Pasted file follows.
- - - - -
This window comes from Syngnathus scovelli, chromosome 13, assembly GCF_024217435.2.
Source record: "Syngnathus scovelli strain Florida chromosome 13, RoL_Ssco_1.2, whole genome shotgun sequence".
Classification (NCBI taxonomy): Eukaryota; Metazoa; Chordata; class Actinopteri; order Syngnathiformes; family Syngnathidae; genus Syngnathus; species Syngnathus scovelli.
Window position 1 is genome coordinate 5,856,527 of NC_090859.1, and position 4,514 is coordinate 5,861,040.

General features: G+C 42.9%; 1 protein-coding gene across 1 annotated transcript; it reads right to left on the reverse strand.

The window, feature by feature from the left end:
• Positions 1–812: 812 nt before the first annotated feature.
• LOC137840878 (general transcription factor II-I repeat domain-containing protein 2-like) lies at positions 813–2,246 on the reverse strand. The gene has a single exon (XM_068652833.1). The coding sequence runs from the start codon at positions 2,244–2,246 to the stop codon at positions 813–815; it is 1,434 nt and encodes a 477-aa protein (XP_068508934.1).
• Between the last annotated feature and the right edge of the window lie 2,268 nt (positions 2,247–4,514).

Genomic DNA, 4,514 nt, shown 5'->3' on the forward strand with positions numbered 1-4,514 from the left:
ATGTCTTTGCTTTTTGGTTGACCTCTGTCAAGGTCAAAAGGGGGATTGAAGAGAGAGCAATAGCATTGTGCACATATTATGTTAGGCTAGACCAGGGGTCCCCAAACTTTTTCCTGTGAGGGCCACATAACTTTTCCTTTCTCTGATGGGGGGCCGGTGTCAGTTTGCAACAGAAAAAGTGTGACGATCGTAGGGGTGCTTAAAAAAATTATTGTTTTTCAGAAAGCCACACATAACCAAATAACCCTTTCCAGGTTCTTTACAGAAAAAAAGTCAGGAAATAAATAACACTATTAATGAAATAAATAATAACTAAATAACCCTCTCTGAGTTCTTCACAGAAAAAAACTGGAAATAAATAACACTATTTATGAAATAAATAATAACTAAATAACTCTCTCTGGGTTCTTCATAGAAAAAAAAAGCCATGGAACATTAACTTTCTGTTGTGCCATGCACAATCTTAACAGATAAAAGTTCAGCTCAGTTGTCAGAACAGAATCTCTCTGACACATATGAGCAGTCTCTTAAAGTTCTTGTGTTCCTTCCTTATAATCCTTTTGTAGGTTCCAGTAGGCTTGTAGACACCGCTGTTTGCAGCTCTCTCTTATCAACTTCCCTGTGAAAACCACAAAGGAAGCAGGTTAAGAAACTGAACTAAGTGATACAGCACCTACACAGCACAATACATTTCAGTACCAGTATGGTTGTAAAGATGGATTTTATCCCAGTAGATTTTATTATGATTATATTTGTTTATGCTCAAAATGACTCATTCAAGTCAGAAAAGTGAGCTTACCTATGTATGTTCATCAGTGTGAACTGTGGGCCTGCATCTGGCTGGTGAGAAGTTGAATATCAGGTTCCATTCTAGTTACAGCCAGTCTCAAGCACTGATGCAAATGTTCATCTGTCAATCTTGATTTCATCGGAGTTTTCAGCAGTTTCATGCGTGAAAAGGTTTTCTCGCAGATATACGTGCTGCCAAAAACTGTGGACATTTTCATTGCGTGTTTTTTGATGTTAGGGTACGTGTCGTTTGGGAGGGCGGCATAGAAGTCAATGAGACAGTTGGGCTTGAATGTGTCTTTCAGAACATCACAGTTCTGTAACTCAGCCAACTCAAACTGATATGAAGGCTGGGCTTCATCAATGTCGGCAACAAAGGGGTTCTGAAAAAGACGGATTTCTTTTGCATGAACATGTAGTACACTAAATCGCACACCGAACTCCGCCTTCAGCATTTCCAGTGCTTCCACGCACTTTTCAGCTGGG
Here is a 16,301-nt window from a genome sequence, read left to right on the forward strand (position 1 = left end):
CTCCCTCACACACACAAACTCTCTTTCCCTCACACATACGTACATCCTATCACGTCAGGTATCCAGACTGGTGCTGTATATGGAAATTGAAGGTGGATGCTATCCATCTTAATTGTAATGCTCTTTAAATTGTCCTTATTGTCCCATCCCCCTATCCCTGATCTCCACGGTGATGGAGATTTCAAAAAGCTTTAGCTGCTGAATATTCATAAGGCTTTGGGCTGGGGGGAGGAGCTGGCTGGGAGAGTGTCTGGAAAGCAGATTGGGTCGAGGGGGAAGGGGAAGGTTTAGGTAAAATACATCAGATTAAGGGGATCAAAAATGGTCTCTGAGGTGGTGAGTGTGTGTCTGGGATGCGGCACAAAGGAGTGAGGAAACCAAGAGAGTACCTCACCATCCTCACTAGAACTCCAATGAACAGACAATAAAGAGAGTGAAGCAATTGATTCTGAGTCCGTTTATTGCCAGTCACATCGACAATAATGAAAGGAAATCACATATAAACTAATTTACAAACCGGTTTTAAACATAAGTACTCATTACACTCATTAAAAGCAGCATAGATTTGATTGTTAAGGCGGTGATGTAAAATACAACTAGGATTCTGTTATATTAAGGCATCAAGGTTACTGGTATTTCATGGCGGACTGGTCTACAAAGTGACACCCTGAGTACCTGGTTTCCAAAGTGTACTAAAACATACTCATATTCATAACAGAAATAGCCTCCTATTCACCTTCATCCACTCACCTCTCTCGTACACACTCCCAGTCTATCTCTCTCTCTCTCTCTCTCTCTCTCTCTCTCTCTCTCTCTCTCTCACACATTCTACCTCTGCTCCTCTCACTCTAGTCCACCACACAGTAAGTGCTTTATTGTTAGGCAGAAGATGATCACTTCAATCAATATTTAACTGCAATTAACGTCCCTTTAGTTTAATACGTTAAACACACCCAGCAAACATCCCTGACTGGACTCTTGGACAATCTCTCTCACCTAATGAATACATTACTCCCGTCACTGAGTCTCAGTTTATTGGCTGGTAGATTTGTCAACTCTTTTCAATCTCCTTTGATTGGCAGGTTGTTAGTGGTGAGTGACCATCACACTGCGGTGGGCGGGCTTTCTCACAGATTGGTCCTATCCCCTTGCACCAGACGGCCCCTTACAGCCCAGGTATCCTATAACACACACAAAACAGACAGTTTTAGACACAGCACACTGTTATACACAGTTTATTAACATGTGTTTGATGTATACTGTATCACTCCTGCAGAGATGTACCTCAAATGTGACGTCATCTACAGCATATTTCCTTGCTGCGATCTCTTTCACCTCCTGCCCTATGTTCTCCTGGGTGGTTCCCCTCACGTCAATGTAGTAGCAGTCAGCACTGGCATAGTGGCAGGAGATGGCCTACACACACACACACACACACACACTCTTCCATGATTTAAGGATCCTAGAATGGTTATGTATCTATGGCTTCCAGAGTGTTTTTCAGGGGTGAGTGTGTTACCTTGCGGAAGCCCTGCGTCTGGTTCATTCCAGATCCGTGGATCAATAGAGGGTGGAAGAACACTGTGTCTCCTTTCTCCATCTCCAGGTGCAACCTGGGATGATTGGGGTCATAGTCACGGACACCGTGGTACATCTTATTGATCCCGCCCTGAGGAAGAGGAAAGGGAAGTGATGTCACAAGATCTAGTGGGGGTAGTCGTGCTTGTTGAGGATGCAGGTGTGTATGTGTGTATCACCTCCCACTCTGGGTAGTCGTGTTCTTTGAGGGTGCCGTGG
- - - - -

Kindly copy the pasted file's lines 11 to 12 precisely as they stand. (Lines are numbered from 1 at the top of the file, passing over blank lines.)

ATGTCTTTGCTTTTTGGTTGACCTCTGTCAAGGTCAAAAGGGGGATTGAAGAGAGAGCAATAGCATTGTGCACATATTATGTTAGGCTAGACCAGGGGTCCCCAAACTTTTTCCTGTGAGGGCCACATAACTTTTCCTTTCTCTGATGGGGGGCCGGTGTCAGTTTGCAACAGAAAAAGTGTGACGATCGTAGGGGTGCTTAAAAAAATTATTGTTTTTCAGAAAGCCACACATAACCAAATAACCCTTTCCAGGTTCTTTACAGAAAAAAAGTCAGGAAATAAATAACACTATTAATGAAATAAATAATAACTAAATAACCCTCTCTGAGTTCTTCACAGAAAAAAACTGGAAATAAATAACACTATTTATGAAATAAATAATAACTAAATAACTCTCTCTGGGTTCTTCATAGAAAAAAAAAGCCATGGAACATTAACTTTCTGTTGTGCCATGCACAATCTTAACAGATAAAAGTTCAGCTCAGTTGTCAGAACAGAATCTCTCTGACACATATGAGCAGTCTCTTAAAGTTCTTGTGTTCCTTCCTTATAATCCTTTTGTAGGTTCCAGTAGGCTTGTAGACACCGCTGTTTGCAGCTCTCTCTTATCAACTTCCCTGTGAAAACCACAAAGGAAGCAGGTTAAGAAACTGAACTAAGTGATACAGCACCTACACAGCACAATACATTTCAGTACCAGTATGGTTGTAAAGATGGATTTTATCCCAGTAGATTTTATTATGATTATATTTGTTTATGCTCAAAATGACTCATTCAAGTCAGAAAAGTGAGCTTACCTATGTATGTTCATCAGTGTGAACTGTGGGCCTGCATCTGGCTGGTGAGAAGTTGAATATCAGGTTCCATTCTAGTTACAGCCAGTCTCAAGCACTGATGCAAATGTTCATCTGTCAATCTTGATTTCATCGGAGTTTTCAGCAGTTTCATGCGTGAAAAGGTTTTCTCGCAGATATACGTGCTGCCAAAAACTGTGGACATTTTCATTGCGTGTTTTTTGATGTTAGGGTACGTGTCGTTTGGGAGGGCGGCATAGAAGTCAATGAGACAGTTGGGCTTGAATGTGTCTTTCAGAACATCACAGTTCTGTAACTCAGCCAACTCAAACTGATATGAAGGCTGGGCTTCATCAATGTCGGCAACAAAGGGGTTCTGAAAAAGACGGATTTCTTTTGCATGAACATGTAGTACACTAAATCGCACACCGAACTCCGCCTTCAGCATTTCCAGTGCTTCCACGCACTTTTCAGCTGGG
Here is a 16,301-nt window from a genome sequence, read left to right on the forward strand (position 1 = left end):